Where does Brock Lesnar’s fascinating career go from here?

Paul Heyman and Brock Lesnar, a match made in mat heaven.

WWE, Inc./Heather McLaughlin

There are many admirable traits that a sports entertainment — aka pro wrestling — fan can embrace as it relates to WWE world champion Brock Lesnar.

The South Dakota native is arguably the most naturally gifted athlete to compete in the genre. The former NCAA and UFC heavyweight champion has the physique of a Greek god, moves like a large cat, does what he says and has a legit, animalistic intensity seldom seen in his profession.

The conundrum is that Brock Lesnar is currently cast as a villain.

So, just what exactly is there to jeer about villainous Brock Lesnar?

Hmm … arguably the most valid point one can make on this matter is that Lesnar’s "advocate," a modernized version of what used to be known as a "manager," Paul Heyman, is a marvelous "heel" whose verbal skills are incomparable in today’s WWE.

At one point in my career, I was executive vice president of talent relations for WWE and my department was responsible for all areas of management of the in-ring talent roster, including recruiting, signing and training new prospects.

I was watching the NCAA Division 1 wrestling finals on TV while Lesnar was a student-athlete at the University of Minnesota. That was the first time I saw Brock in action. 

It was mesmerizing to see a man so big — 6-foot-3, 285 pounds — with the agility of a gymnast and the speed of a running back. I called WWE’s amateur wrestling recruiter, Jerry Brisco, who wrestled at Oklahoma State University and followed that stint in Stillwater with a long and highly distinguished professional mat career, and asked him to look into recruiting the Golden Gopher.

I had seen the wrestling version of Secretariat and knew that WWE needed to sign this freak of nature.

As fate would have it, Jerry was a teammate at Okie State with Minnesota wrestling coach J Robinson.

The fact Lesnar lost in the finals of the NCAA tournament the first time that I saw him was a non-issue because wrestlers with Lesnar’s size and God-given skills come along once in a lifetime and wins and losses aren’t a major stat in the world of WWE.

I had seen the wrestling version of Secretariat and knew that WWE needed to sign this freak of nature.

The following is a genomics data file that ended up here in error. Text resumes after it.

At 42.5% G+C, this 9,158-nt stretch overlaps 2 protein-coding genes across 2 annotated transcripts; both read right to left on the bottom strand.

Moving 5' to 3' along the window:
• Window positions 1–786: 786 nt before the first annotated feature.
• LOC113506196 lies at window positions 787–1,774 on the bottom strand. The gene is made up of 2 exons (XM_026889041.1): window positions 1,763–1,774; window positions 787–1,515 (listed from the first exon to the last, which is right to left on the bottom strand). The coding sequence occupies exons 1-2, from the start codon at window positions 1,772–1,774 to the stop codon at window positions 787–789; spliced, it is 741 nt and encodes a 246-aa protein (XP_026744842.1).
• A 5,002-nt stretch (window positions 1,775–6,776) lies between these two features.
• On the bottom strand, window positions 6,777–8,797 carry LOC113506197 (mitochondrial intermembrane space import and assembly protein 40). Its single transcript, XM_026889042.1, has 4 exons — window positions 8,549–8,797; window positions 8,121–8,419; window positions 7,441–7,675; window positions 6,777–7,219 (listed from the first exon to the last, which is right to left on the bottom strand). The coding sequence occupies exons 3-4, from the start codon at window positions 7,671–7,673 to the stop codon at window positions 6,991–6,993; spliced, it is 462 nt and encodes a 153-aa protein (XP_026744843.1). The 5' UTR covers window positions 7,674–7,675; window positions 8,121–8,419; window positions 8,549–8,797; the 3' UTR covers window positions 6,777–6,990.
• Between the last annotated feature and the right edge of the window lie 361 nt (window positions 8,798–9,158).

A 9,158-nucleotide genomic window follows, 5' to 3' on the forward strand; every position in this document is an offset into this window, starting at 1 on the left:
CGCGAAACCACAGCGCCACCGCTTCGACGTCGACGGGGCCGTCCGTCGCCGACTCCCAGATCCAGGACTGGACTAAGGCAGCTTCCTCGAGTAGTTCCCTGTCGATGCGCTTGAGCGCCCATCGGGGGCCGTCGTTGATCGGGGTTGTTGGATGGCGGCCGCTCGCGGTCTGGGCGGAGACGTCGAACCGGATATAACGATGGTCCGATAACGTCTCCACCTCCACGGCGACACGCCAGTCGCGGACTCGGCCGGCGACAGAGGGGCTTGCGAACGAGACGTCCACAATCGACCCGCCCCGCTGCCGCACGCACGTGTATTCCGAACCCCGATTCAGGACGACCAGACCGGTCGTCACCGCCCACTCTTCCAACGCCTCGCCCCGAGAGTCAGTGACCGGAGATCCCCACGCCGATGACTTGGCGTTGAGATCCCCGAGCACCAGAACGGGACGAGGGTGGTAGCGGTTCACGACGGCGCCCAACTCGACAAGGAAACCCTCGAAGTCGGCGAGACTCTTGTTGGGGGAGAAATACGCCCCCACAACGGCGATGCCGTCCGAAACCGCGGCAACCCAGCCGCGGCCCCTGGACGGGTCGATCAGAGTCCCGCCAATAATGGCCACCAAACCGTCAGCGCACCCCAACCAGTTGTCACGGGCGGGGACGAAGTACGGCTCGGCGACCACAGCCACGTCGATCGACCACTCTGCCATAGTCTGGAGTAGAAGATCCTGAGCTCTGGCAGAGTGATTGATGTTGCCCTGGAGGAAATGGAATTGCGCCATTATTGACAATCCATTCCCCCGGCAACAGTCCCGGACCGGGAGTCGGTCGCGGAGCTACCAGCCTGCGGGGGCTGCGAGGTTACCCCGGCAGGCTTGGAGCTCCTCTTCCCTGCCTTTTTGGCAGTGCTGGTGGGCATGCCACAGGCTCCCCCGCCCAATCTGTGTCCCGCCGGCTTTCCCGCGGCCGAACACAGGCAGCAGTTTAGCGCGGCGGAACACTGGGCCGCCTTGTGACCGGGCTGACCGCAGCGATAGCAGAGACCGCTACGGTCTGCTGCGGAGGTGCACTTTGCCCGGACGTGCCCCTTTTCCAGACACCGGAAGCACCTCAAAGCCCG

But … we would have to wait.   

Coach Robinson asked Brisco to not begin the recruiting process until the end of the next wrestling season, as it was thought that Brock would win the NCAA heavyweight title and Robinson said he was "easily distracted."

Robinson said that after wrestling season ended, "He’s all yours."

During Brock’s senior year, we followed his every move while Brisco and Robinson kept in regular contact about Brock.

This yearlong, covert courtship culminated with Lesnar winning the NCAA heavyweight title in the spring of 2000. Coach Robinson kept his word and made the introduction to WWE’s ace recruiter and our No. 1 recruiting priority in 2000. 

The only catch was that we needed to also recruit and offer Brock’s Minnesota teammate, Sheldon Benjamin, as well. Benjamin was an amazing athlete, and signing the South Carolina native was a blessing as he had a solid WWE career, arguably underutilized in the opinion of some. Plus, he made Brock’s transition from the amateurs to the pros much easier.

Robinson knew Brock could be a challenging athlete to manage, so having Benjamin in the same training camp was a major positive in the development of Lesnar.

We invited Brock and Sheldon to a WWE event in Minneapolis and as WWE chairman Vince McMahon was power walking to his customary "gorilla position," the make-ready area for performers to congregate prior to making their entrance to the ring, McMahon noticed Brock standing with Brisco.

Lesnar provided McMahon the perfect answer by saying ‘I’ve always wanted to be an entertainer.’

It was the first time that I can recall that Vince stopped dead in his tracks, made his way over to a recruit, introduced himself and asked Brock if he was ready to join the WWE.

Lesnar provided McMahon the perfect answer by saying, "I’ve always wanted to be an entertainer."

McMahon could not have heard anything sweeter. 

Thanks largely to the efforts of Brisco, who became a much-needed ally for Brock, I signed Lesnar to the biggest rookie contract in WWE history and will suggest that no one since has come close to what we paid the "Beast Incarnate" to join WWE.